Lenovo settles patent agreement with Nokia

Nokia Hangzhou
Nokia HQ in Hangzhou, Zhejiang, China (2018)

After Samsung, Lenovo followed a patent cross-licensing agreement with Nokia. Though unspecified, Jenni Lukander, President of Nokia Technologies, said that the newly signed agreement with Lenovo reflects the company’s decades-long investments in R&D and contributions to cellular and multimedia standards.

The agreement will also conclude all of Nokia’s pending patent litigation and other proceedings with Lenovo, in terms that the Chinese giant will make net balancing payments to the Finnish corporation.

Nokia and Lenovo have a long standing battle with patent disputes spanning over two years in four countries — USA, Brazil, India, and Germany. Nokia sued Lenovo for alleged patent infringement of 20 video coding patents, which the Chinese giant countersued in California. Last year, however, the German court ruled in favor of Nokia, ordering a ban of Lenovo products in Germany.

“Our agreement with Nokia reflects the value of both Nokia’s technology leadership and Lenovo’s continued investment in 5G innovation. The global accord struck will enable future collaboration between our companies for the benefit of customers worldwide.” said John Mulgrew, Chief Intellectual Property Officer of Lenovo, in a press release.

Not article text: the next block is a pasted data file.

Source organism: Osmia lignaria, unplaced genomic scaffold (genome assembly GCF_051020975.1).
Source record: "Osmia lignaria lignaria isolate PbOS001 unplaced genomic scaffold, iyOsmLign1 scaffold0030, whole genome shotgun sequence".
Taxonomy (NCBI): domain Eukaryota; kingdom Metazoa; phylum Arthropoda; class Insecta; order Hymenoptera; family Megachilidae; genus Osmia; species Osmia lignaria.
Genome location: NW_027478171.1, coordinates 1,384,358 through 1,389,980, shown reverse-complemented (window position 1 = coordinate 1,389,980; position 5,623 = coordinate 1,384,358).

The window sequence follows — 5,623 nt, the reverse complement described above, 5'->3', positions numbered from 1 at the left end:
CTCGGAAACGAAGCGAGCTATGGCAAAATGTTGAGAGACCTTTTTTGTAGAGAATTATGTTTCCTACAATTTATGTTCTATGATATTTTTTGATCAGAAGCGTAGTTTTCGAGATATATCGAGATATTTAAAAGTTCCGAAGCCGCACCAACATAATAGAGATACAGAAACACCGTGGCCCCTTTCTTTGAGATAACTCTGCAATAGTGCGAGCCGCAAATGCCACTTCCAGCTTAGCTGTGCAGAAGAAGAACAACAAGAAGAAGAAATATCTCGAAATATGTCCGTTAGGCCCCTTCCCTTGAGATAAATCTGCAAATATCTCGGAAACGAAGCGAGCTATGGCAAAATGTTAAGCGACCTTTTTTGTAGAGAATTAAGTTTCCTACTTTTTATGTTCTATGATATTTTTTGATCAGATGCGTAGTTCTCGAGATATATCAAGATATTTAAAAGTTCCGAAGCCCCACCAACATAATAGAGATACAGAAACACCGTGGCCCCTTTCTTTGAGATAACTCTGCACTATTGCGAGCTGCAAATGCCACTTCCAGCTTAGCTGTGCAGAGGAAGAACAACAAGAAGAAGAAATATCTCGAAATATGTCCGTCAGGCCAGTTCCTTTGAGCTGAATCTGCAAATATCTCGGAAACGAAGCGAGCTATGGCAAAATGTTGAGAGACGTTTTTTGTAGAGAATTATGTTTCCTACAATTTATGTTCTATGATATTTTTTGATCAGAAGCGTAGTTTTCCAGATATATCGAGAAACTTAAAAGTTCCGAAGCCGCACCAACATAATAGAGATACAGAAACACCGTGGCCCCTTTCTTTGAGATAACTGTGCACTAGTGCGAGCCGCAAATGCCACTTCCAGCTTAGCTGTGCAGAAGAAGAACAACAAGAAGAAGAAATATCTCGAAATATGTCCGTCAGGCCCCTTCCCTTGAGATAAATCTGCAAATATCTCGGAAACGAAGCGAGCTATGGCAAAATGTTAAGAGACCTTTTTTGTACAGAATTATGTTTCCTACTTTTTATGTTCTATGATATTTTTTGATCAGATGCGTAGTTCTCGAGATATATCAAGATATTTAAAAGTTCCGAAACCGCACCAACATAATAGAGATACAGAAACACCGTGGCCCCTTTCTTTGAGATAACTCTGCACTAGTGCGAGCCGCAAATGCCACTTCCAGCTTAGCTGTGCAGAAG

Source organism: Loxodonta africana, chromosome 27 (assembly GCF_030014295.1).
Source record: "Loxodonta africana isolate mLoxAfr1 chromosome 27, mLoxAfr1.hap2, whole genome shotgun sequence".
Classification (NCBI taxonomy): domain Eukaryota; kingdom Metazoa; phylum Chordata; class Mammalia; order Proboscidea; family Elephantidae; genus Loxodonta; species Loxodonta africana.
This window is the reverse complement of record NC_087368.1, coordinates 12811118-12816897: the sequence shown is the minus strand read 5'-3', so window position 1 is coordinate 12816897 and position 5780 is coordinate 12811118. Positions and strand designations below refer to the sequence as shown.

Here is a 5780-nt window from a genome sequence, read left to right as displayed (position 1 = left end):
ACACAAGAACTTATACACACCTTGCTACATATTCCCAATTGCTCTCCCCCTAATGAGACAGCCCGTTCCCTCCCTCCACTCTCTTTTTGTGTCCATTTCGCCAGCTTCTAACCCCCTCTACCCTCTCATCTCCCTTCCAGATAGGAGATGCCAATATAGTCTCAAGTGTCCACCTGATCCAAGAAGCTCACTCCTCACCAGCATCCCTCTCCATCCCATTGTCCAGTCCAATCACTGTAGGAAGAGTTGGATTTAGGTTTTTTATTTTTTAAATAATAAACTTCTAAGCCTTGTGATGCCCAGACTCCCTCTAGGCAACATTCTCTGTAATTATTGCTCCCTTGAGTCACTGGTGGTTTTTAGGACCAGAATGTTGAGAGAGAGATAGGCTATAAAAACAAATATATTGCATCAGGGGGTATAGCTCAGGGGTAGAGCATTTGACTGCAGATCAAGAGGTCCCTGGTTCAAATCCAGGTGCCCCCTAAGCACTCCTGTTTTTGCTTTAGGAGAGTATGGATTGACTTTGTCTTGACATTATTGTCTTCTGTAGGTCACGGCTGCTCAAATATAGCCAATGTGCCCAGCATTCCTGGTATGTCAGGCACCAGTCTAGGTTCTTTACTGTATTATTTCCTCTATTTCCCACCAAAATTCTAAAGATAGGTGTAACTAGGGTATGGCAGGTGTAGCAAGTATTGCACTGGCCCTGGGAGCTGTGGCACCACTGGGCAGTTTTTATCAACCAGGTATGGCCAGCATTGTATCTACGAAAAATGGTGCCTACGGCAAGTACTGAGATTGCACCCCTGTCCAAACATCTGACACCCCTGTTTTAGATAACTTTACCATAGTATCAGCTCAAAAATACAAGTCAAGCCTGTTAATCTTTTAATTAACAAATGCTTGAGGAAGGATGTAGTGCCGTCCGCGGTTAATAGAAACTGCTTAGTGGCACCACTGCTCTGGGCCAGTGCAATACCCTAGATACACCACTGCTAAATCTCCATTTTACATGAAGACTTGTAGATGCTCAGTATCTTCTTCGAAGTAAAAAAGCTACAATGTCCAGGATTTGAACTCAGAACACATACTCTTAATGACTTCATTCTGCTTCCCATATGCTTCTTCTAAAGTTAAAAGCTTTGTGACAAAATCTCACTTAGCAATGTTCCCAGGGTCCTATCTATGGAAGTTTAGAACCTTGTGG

Nokia, once a world leader in consumer electronics, made significant contributions in many of the known technologies today. According to Nokia, they have invested more than €129 billion on its R&D in over two decades, allowing the company to create a business out of technology licensing even today.

Currently, Nokia Technologies, a Nokia division that develops Nokia consumer products and licenses its technology — including the Nokia brand, holds around 20,000 patent families. About 3,500 of which are essential to 5G.

Last month, Nokia announced that it’s planning to cut up to 10,000 jobs to invest more on its R&D. This makes sense as most of Nokia’s patents, though still essential for today’s technology, will most certainly lose its value as we slowly move to the newer era of technological advancements.

Source: Nokia Corporation